The viola is such a beautiful instrument and under utilized in what is loosely termed “rock music”. To me it is like adding a lace collar or a beautiful antique necklace to an outfit; it has such a haunting, beautiful, sad and uplifting tone, all at the same time. How could we have anything other that a viola?
The clarinet is an instrument I have been playing for only a few years. It doesn’t feature in our live show much because I am playing piano, but there are plans to have some songs that are based on the clarinet in our live set. These songs are being explored in rehearsals at the moment.
Now the question every band hates: How would you describe your music?
I would describe our music as beautiful and creepy creepy music, that sounds a bit like a haunted house. I think at the same time our sound manages to feel beautiful, like the first stages of love, and sometimes fearful, like you’re a tiny child lost in a crowded market place and all you can see is the legs of tall adults and the deafening drill of human chitter chatter and endeavor. Complete loss with no plan of action for escape.
What do you know/think about the Chinese bands you’ll be playing with at Yu Yin Tang?
We don’t know much about the line up for the show at YYT. The person who has organized this show for us seems to be involved in some interested music from China so we are excited to play with some current underground players in this country. We are looking forward to seeing and hearing what is happening here.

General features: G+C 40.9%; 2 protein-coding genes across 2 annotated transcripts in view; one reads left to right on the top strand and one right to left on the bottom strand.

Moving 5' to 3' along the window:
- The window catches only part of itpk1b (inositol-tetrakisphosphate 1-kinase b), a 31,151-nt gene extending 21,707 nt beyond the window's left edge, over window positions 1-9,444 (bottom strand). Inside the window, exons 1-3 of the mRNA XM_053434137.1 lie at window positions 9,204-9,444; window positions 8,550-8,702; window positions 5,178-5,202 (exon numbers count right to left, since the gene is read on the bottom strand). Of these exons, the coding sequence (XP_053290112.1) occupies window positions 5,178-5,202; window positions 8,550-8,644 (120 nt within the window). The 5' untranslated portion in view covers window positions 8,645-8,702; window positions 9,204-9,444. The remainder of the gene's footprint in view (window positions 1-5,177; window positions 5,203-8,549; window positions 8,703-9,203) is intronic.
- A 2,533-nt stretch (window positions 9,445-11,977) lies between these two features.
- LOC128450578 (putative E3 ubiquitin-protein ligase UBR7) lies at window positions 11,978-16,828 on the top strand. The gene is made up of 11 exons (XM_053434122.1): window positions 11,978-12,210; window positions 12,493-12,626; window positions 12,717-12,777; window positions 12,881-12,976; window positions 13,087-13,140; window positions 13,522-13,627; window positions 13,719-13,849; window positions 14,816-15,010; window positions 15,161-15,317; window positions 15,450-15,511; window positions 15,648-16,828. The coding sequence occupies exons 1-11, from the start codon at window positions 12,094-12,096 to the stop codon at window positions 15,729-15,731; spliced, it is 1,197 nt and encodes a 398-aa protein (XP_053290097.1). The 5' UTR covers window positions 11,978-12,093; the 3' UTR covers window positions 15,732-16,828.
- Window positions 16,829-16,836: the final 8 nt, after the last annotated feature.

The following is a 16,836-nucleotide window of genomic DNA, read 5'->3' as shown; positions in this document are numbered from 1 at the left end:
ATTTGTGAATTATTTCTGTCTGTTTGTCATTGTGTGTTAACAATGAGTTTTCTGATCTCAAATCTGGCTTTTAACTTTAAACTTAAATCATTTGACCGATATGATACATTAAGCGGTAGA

What next after China?
We have many plans! When we get home to Australia on the 22nd of July, myself and Sarah will be traveling to Townsville in Northern Australia where we will be installing a sound installation along the foreshore of Townsville. This will be exhibited for a month as part of an outdoor sculpture festival.
Before that we have our double EP launch in Sydney, then in October we travel to Melbourne for a launch and also play a show in the middle of the country in a dried out river. This will be part of a theatre show about water and the current drought in Australia that turns water into a precious commodity like gold. The show is called Gold.
Four days after we get home to Sydney, we have our first show there as part of a ten month program of shows/exhibitions that are being funded by the Arts Council of The Australian Governement. It is a very exciting opportunity for us to be given some support to showcase some underground music and art from Australia. Ideally we would love to bring out a Chinese band or two to showcase as part of this series of shows.
Next year we plan on touring Europe and China again and hopefully to spend one month together in Frankfurt, Germany making a theatre performance together.
What are you expecting from your show on Saturday?
On Saturday we hope to experience a real part of Chinese underground culture. Hopefully we will get to give and receive at this gig. I think there are some interesting angles being explored in this band that aren’t very common in typical rock music, so we are looking forward to sharing that and to sharing in a real experience of Chinese underground music. We hope to learn from every little part of it.